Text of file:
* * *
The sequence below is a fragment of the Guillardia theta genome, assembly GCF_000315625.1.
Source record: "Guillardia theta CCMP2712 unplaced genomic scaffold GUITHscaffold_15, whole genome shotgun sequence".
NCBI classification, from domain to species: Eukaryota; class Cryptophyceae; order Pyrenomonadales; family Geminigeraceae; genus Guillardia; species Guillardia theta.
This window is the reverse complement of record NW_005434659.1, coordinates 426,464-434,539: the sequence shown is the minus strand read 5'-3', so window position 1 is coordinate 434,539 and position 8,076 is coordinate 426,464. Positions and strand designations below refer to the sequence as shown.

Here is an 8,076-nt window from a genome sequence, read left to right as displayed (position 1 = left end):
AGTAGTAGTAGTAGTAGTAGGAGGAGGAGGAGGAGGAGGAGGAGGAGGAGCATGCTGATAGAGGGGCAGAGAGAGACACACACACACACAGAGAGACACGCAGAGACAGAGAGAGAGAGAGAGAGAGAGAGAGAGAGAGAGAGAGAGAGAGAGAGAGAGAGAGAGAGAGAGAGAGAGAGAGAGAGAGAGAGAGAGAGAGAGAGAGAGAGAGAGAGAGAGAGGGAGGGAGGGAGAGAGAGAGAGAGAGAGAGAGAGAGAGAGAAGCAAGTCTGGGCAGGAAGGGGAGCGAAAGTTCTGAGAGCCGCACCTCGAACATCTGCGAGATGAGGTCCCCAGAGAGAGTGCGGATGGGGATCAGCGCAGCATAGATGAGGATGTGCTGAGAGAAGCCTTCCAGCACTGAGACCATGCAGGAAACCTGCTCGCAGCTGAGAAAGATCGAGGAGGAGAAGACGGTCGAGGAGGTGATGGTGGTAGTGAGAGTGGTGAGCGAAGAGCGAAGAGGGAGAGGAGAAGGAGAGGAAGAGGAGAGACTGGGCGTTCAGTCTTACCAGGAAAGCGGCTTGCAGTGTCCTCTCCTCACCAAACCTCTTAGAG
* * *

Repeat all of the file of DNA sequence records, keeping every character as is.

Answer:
The sequence below is a fragment of the Guillardia theta genome, assembly GCF_000315625.1.
Source record: "Guillardia theta CCMP2712 unplaced genomic scaffold GUITHscaffold_15, whole genome shotgun sequence".
NCBI classification, from domain to species: Eukaryota; class Cryptophyceae; order Pyrenomonadales; family Geminigeraceae; genus Guillardia; species Guillardia theta.
This window is the reverse complement of record NW_005434659.1, coordinates 426,464-434,539: the sequence shown is the minus strand read 5'-3', so window position 1 is coordinate 434,539 and position 8,076 is coordinate 426,464. Positions and strand designations below refer to the sequence as shown.

Here is an 8,076-nt window from a genome sequence, read left to right as displayed (position 1 = left end):
AGTAGTAGTAGTAGTAGTAGGAGGAGGAGGAGGAGGAGGAGGAGGAGGAGCATGCTGATAGAGGGGCAGAGAGAGACACACACACACACAGAGAGACACGCAGAGACAGAGAGAGAGAGAGAGAGAGAGAGAGAGAGAGAGAGAGAGAGAGAGAGAGAGAGAGAGAGAGAGAGAGAGAGAGAGAGAGAGAGAGAGAGAGAGAGAGAGAGAGAGAGAGAGAGGGAGGGAGGGAGAGAGAGAGAGAGAGAGAGAGAGAGAGAGAAGCAAGTCTGGGCAGGAAGGGGAGCGAAAGTTCTGAGAGCCGCACCTCGAACATCTGCGAGATGAGGTCCCCAGAGAGAGTGCGGATGGGGATCAGCGCAGCATAGATGAGGATGTGCTGAGAGAAGCCTTCCAGCACTGAGACCATGCAGGAAACCTGCTCGCAGCTGAGAAAGATCGAGGAGGAGAAGACGGTCGAGGAGGTGATGGTGGTAGTGAGAGTGGTGAGCGAAGAGCGAAGAGGGAGAGGAGAAGGAGAGGAAGAGGAGAGACTGGGCGTTCAGTCTTACCAGGAAAGCGGCTTGCAGTGTCCTCTCCTCACCAAACCTCTTAGAG